). Indeed, studies in healthy subjects have shown a correlation between DA synthesis (assessed with PET and [18
F]-fluoro-L-DOPA) in striatum and cognitive performance in tasks linked to the prefrontal cortex (21
). Similarly studies of normal aging have reported that the age-related loss of DA markers (D2 receptors and DA transporters) is associated with decreases in prefrontal metabolism (22
) and with performance on tests of executive function (23
). The same associations have been documented by studies of patients with damage of the DA system (i.e., Parkinson’s Disease, methamphetamine abuse) in whom impairments in executive function have been shown to be associated with markers of DA damage (25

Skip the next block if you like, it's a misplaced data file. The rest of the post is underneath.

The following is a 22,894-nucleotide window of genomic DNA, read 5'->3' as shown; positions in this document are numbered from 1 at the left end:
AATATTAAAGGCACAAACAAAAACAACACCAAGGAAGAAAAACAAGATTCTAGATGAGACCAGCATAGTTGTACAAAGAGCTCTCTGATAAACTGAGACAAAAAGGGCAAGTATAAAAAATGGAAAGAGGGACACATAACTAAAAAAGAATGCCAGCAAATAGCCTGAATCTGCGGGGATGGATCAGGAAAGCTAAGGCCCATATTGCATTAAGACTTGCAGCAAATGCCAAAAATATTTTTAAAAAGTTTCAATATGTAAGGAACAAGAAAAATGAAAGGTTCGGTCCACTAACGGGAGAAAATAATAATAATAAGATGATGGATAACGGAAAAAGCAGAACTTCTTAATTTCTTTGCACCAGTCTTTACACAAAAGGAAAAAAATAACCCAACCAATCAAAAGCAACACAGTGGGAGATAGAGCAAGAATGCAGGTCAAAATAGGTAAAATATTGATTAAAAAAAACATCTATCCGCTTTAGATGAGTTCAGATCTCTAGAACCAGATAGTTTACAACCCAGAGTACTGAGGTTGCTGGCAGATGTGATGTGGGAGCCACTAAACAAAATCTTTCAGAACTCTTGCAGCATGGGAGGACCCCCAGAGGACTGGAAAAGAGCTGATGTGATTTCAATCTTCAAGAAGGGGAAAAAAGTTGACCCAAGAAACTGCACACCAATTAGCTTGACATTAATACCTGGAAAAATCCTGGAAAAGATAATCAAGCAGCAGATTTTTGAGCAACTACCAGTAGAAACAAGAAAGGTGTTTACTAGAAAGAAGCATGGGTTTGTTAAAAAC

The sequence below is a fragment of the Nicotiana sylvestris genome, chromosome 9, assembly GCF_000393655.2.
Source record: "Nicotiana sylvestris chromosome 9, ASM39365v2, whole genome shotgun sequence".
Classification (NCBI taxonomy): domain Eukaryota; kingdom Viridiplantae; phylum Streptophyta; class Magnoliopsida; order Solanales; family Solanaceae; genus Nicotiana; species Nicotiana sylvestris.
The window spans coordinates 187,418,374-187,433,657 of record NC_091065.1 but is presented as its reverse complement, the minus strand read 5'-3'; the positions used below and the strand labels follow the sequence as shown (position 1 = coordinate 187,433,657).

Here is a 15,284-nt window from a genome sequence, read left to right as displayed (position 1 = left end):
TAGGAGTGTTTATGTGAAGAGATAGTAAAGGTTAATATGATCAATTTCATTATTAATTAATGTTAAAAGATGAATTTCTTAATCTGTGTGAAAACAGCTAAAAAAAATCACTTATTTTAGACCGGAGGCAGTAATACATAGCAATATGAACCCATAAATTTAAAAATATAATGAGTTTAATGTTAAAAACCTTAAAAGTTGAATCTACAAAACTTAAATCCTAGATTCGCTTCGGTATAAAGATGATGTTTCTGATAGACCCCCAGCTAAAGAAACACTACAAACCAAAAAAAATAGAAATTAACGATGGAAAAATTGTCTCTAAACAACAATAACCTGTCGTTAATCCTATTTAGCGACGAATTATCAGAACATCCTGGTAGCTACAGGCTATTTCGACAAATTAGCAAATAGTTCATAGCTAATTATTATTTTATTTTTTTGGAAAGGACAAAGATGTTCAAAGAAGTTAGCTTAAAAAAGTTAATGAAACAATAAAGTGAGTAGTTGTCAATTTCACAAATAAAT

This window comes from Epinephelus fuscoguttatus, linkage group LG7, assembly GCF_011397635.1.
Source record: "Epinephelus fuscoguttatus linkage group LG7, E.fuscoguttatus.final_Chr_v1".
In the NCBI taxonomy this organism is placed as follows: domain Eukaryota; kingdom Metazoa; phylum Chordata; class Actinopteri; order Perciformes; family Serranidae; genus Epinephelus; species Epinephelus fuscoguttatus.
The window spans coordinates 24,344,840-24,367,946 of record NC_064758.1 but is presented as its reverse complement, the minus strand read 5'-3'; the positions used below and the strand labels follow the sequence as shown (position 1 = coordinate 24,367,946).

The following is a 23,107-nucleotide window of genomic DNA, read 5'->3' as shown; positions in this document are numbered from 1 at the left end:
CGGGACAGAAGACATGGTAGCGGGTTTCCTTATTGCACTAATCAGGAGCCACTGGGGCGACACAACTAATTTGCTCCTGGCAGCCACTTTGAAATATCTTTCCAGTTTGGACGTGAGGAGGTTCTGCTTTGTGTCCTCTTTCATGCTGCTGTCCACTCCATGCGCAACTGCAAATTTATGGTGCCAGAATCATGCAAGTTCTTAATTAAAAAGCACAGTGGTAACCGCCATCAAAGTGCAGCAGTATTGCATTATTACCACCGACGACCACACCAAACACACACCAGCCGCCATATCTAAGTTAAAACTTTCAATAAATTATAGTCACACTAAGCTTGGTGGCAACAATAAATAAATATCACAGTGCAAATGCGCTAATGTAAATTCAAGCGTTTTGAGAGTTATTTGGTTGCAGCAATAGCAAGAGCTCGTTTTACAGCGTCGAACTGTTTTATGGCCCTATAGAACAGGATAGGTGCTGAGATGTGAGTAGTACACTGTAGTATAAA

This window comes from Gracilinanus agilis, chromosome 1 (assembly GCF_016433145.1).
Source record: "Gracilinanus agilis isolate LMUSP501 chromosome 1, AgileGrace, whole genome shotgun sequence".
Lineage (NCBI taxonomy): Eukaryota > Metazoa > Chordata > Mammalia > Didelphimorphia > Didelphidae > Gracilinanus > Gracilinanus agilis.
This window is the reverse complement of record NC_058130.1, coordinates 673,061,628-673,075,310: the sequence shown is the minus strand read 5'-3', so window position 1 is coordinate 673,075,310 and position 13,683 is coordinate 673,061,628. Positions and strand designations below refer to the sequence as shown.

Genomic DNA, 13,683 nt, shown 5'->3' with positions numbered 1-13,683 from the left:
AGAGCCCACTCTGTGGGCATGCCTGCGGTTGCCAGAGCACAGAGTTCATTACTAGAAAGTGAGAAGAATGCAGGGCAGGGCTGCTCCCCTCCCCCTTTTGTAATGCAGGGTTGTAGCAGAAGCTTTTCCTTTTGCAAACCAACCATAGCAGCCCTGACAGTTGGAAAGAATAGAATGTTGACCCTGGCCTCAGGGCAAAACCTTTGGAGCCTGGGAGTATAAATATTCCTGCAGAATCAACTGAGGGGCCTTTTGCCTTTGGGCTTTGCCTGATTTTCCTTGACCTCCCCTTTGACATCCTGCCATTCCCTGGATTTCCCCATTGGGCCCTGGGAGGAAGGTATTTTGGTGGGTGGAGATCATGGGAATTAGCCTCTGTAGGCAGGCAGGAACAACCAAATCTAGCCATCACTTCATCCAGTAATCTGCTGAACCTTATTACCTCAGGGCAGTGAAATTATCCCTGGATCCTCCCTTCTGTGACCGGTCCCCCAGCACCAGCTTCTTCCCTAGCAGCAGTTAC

In obesity, both preclinical and clinical studies have documented impairments in brain DA activity (27
). Studies in obese subjects and in rodent models of obesity have reported an inverse relationship between BMI (humans) and weight (rodents) and D2 receptors (28
). In obese subjects, we have also observed a negative relationship between D2 receptor availability and prefrontal metabolism (32
). Thus, the impaired cognitive performance in obese subjects could reflect not only medical complications but also the detrimental effects of obesity on brain DA activity with a consequent disruption of prefrontal activity.
In interpreting these results one needs to consider the possibility that it is not BMI that is detrimental for prefrontal activity but that decreased prefrontal activity and reduced executive function may increase the risk to overeat. In fact, the prefrontal cortex is involved in regulating impulse control, self-monitoring, and goal-directed behaviors (33